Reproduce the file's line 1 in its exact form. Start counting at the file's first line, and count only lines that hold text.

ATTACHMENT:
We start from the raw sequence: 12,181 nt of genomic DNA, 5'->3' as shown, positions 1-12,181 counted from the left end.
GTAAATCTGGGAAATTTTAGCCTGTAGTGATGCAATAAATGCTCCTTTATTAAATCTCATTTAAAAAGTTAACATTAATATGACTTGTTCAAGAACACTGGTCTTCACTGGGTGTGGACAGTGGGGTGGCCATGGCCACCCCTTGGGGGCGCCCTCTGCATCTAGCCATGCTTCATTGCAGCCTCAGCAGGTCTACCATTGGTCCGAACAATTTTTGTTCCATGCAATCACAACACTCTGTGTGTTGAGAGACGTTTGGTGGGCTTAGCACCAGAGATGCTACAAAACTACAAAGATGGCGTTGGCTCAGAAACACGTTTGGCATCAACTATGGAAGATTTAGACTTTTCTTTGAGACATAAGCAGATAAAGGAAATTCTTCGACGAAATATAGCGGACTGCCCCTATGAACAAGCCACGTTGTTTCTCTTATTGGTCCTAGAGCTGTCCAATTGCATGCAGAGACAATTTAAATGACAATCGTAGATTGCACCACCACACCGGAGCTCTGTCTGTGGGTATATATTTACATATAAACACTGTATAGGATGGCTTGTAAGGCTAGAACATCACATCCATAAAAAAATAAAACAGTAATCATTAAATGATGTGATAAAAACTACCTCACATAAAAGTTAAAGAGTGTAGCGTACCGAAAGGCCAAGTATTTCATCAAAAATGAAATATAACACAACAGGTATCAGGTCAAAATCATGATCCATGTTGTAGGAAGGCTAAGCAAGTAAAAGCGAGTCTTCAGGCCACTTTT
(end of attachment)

We start from the raw sequence: 12,181 nt of genomic DNA, 5'->3' as shown, positions 1-12,181 counted from the left end.